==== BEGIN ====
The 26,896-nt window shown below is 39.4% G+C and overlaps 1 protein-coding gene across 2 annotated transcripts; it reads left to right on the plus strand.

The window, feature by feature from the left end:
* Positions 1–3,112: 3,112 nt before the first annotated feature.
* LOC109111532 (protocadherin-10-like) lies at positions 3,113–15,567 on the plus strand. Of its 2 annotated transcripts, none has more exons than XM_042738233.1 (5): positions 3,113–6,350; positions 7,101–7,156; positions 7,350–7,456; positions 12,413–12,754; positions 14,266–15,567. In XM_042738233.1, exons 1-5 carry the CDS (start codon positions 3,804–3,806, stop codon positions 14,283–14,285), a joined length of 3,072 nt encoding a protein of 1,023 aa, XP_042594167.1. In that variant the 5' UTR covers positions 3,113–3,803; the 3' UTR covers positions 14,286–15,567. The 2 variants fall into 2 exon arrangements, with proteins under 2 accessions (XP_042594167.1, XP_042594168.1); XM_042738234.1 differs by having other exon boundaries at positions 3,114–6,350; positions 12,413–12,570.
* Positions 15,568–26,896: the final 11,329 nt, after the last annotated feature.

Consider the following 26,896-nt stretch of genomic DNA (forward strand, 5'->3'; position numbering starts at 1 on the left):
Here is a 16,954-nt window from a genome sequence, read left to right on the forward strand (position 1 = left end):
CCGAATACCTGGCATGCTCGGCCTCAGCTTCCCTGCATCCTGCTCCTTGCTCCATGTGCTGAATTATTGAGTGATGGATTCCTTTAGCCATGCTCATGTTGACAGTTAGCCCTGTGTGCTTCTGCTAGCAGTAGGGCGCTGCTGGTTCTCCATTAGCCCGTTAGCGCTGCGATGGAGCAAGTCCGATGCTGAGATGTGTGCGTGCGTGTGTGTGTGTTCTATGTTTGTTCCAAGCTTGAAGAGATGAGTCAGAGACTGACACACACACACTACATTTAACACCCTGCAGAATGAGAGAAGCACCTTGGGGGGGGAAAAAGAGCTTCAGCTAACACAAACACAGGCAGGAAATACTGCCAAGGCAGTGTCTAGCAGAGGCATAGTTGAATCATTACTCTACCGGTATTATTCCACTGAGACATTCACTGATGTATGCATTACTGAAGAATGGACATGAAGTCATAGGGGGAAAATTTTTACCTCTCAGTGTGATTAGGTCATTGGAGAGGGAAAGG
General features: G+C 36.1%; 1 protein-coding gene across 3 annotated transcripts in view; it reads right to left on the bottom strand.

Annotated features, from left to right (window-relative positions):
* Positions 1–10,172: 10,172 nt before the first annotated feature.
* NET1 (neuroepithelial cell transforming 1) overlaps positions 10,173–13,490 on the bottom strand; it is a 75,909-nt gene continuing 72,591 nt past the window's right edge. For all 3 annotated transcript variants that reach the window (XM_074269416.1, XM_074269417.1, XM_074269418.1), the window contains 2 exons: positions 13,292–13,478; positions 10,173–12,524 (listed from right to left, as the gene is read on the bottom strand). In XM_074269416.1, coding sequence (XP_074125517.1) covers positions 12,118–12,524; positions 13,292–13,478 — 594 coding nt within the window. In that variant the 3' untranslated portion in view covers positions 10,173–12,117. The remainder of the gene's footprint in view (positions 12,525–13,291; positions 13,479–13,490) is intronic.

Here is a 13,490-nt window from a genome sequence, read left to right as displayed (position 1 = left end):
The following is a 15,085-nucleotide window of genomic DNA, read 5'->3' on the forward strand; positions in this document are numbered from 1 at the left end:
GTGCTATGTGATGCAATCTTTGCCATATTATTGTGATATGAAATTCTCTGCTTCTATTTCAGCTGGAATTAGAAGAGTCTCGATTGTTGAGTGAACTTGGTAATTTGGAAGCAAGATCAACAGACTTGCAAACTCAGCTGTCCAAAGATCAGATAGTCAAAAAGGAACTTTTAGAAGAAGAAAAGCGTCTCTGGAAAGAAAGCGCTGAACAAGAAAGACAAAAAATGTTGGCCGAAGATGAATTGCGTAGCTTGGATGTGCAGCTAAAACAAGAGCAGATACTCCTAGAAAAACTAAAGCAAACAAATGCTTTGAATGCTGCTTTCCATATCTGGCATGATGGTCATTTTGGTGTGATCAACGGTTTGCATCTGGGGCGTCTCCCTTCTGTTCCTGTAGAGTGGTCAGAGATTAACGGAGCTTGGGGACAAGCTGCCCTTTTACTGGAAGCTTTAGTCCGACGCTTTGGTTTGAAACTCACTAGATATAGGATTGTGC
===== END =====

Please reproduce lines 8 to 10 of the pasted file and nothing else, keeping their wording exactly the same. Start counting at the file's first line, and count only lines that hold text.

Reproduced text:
CCGAATACCTGGCATGCTCGGCCTCAGCTTCCCTGCATCCTGCTCCTTGCTCCATGTGCTGAATTATTGAGTGATGGATTCCTTTAGCCATGCTCATGTTGACAGTTAGCCCTGTGTGCTTCTGCTAGCAGTAGGGCGCTGCTGGTTCTCCATTAGCCCGTTAGCGCTGCGATGGAGCAAGTCCGATGCTGAGATGTGTGCGTGCGTGTGTGTGTGTTCTATGTTTGTTCCAAGCTTGAAGAGATGAGTCAGAGACTGACACACACACACTACATTTAACACCCTGCAGAATGAGAGAAGCACCTTGGGGGGGGAAAAAGAGCTTCAGCTAACACAAACACAGGCAGGAAATACTGCCAAGGCAGTGTCTAGCAGAGGCATAGTTGAATCATTACTCTACCGGTATTATTCCACTGAGACATTCACTGATGTATGCATTACTGAAGAATGGACATGAAGTCATAGGGGGAAAATTTTTACCTCTCAGTGTGATTAGGTCATTGGAGAGGGAAAGG
General features: G+C 36.1%; 1 protein-coding gene across 3 annotated transcripts in view; it reads right to left on the bottom strand.

Annotated features, from left to right (window-relative positions):